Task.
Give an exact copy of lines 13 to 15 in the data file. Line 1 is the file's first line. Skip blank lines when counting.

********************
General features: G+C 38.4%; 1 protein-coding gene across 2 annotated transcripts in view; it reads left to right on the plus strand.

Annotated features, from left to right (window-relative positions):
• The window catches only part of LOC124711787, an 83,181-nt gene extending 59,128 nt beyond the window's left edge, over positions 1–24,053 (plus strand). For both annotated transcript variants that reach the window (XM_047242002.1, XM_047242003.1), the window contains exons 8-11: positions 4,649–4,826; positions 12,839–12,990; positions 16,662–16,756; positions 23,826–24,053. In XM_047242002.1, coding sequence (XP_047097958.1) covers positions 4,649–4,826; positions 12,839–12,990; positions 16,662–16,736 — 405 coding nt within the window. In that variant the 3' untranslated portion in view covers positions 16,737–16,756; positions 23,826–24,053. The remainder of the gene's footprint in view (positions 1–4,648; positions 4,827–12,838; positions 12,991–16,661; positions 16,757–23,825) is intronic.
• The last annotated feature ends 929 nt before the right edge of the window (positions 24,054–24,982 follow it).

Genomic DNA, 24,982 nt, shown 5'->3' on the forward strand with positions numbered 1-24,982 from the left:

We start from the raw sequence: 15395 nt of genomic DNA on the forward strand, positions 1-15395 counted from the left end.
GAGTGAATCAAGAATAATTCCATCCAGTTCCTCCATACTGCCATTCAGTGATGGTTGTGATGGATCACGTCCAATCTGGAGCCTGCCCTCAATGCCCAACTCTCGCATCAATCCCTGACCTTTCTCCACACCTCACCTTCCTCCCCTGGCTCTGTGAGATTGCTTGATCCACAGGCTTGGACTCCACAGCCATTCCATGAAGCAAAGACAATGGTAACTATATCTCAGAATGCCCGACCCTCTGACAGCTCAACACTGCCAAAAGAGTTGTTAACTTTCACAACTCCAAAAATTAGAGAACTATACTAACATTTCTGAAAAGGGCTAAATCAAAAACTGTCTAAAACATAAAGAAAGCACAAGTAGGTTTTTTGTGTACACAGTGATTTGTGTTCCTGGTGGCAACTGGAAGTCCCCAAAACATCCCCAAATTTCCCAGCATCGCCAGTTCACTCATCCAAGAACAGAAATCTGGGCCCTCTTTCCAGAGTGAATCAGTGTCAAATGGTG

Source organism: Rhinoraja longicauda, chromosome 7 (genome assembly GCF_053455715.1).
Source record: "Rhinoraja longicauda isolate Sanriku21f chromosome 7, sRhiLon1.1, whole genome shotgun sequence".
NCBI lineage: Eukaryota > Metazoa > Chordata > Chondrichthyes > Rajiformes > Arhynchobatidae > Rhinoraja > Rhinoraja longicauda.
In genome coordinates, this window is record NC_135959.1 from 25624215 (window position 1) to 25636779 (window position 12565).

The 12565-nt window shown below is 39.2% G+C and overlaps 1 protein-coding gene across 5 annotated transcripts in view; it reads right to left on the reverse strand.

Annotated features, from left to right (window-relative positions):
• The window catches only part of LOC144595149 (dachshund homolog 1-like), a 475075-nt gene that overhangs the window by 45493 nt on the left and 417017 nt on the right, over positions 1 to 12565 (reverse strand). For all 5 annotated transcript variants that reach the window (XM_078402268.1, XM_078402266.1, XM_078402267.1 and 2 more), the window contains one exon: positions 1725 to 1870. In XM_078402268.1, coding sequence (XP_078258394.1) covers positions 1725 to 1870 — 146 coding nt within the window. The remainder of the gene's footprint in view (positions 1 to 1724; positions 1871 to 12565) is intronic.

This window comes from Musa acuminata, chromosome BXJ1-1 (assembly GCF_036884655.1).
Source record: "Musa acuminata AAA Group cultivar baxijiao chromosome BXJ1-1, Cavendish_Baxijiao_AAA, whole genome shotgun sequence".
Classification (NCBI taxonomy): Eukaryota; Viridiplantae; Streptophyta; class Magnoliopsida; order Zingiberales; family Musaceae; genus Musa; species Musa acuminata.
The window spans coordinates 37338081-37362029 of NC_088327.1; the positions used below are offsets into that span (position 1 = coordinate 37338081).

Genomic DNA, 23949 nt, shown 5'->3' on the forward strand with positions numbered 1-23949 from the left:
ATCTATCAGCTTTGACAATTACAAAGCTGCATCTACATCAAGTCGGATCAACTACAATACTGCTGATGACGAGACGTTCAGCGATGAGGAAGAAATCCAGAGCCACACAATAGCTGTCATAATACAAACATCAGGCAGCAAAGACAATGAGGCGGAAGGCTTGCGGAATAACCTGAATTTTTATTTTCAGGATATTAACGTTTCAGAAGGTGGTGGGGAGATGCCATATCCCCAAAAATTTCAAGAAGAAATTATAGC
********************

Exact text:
Annotated features, from left to right (window-relative positions):
• The window catches only part of LOC144595149 (dachshund homolog 1-like), a 475075-nt gene that overhangs the window by 45493 nt on the left and 417017 nt on the right, over positions 1 to 12565 (reverse strand). For all 5 annotated transcript variants that reach the window (XM_078402268.1, XM_078402266.1, XM_078402267.1 and 2 more), the window contains one exon: positions 1725 to 1870. In XM_078402268.1, coding sequence (XP_078258394.1) covers positions 1725 to 1870 — 146 coding nt within the window. The remainder of the gene's footprint in view (positions 1 to 1724; positions 1871 to 12565) is intronic.

This window comes from Musa acuminata, chromosome BXJ1-1 (assembly GCF_036884655.1).